Listed infrastructure: the sources of inflation protection
There are essentially three key mechanisms through which infrastructure assets of all kinds receive protection against rising inflation. In descending order of certainty and visibility, they are the following: automatic indexing, cost recovery guarantees, and pricing power.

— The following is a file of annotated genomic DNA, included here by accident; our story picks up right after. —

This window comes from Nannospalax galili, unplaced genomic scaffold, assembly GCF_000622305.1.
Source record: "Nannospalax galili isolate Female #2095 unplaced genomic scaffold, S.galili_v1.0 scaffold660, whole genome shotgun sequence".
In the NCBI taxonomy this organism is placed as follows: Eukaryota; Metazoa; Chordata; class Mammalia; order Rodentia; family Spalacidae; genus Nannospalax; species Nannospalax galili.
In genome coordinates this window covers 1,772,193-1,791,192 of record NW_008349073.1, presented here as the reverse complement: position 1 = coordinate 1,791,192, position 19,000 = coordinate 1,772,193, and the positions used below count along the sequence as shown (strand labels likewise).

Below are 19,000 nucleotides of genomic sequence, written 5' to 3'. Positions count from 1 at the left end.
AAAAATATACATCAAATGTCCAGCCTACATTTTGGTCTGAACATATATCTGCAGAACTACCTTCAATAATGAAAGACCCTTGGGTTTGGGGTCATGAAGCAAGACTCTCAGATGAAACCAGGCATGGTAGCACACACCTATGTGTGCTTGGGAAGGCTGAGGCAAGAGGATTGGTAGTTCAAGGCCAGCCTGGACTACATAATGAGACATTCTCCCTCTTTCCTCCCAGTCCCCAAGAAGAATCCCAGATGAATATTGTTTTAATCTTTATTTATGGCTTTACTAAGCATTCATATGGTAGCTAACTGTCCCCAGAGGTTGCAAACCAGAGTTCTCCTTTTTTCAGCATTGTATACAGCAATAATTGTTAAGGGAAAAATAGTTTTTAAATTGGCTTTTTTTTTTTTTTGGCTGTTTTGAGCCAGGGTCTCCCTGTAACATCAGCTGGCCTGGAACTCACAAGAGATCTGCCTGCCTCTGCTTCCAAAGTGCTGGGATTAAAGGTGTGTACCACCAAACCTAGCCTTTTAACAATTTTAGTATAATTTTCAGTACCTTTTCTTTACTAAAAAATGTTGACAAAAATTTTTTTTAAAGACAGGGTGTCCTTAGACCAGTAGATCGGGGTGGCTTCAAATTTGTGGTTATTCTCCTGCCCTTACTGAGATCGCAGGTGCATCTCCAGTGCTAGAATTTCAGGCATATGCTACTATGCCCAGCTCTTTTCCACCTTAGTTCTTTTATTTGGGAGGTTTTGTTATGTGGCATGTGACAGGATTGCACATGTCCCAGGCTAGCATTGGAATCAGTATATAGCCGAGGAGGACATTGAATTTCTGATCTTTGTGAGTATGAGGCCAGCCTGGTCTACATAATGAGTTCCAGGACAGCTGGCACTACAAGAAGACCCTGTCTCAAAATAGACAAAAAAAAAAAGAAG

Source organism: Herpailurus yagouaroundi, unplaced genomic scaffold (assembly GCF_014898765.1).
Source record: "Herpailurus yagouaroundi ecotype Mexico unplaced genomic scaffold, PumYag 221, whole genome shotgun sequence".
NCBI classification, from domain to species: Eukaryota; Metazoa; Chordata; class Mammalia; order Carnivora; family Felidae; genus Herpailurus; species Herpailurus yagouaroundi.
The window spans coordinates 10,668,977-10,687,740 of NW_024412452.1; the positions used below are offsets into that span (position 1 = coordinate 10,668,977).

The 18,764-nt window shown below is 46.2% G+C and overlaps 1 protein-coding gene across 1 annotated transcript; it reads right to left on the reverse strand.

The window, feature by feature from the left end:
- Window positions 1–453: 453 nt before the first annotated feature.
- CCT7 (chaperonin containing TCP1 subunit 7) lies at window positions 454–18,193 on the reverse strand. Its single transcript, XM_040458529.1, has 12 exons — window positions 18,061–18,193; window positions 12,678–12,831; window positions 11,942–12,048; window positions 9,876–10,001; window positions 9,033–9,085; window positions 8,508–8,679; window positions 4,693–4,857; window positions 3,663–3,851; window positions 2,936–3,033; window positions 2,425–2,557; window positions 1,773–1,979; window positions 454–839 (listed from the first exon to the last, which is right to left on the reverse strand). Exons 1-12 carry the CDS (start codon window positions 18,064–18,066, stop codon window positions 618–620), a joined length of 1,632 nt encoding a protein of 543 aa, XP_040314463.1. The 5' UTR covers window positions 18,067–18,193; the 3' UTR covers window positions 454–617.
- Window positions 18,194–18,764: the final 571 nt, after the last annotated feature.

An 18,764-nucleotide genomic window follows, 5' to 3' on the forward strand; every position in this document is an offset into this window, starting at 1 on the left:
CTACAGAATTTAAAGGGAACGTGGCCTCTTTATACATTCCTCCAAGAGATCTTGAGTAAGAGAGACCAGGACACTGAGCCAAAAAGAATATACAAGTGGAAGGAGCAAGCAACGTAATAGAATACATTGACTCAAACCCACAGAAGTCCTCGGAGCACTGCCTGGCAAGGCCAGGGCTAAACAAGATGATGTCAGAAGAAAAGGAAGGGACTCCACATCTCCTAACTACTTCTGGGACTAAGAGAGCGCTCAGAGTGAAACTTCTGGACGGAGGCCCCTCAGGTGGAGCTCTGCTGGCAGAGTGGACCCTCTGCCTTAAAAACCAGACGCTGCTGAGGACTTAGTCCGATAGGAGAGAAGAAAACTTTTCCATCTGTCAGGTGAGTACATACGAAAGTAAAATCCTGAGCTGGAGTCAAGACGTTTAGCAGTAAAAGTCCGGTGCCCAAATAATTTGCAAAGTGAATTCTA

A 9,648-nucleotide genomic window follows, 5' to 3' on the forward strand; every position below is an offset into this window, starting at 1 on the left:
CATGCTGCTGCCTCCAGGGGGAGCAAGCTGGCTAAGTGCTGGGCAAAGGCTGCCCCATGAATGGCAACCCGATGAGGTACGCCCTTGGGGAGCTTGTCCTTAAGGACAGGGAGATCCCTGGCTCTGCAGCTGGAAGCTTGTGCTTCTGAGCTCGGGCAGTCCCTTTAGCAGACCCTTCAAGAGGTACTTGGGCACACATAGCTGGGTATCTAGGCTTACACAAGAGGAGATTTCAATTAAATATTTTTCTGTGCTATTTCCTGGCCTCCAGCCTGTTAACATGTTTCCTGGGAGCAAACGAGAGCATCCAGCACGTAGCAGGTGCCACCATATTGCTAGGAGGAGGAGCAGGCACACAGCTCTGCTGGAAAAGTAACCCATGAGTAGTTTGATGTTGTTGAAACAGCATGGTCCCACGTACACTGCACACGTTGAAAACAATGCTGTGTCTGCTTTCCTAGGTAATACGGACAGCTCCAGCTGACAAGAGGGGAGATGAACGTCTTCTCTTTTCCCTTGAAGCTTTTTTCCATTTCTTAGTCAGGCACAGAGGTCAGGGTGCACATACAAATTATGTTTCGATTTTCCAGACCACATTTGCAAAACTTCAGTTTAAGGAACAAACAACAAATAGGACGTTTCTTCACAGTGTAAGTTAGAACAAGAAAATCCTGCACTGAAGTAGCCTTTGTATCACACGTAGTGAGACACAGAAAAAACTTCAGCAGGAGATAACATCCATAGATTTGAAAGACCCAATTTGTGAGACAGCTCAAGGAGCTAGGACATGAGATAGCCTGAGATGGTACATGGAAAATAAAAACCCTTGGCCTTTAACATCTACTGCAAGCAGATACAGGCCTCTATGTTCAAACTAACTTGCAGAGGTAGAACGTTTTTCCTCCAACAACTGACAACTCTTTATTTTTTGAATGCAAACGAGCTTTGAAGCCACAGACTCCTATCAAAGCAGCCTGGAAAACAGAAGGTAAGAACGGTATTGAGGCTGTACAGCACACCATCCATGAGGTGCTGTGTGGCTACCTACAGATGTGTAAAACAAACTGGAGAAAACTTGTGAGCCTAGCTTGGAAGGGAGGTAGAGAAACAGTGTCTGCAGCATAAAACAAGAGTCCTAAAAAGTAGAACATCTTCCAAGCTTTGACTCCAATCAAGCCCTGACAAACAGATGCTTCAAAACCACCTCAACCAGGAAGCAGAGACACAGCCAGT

Automatic indexing consists in directly linking the growth in the revenues and/or the regulated asset base of a company to an inflation index. Automatic indexing is typically regarded the “safest” form of inflation protection as it is enshrined in regulatory formulas and contracts. For regulated utilities, this typically takes the form of a real regulated asset base, where every year the value of the company’s assets recognised and remunerated by the regulator goes up by inflation (or, occasionally, is linked to inflation proxies like long-term interest rates). This is the case for regulated utilities in Italy and the UK, for example, where regulated asset bases are directly linked to inflation rates, and regulated utilities in Portugal and Illinois, where allowed rates of return on nominal asset bases are directly linked to long-term interest rates. For power generation companies with long-term contracts, this typically takes the form of price indexing, where a fixed real price is (in nominal terms) annually escalated by an agreed rate of inflation. This is the case for Renewables Obligation Certificates (ROCs) in the UK and renewable contracts for difference (CfDs) in the UK, Italy, and several other countries in Europe.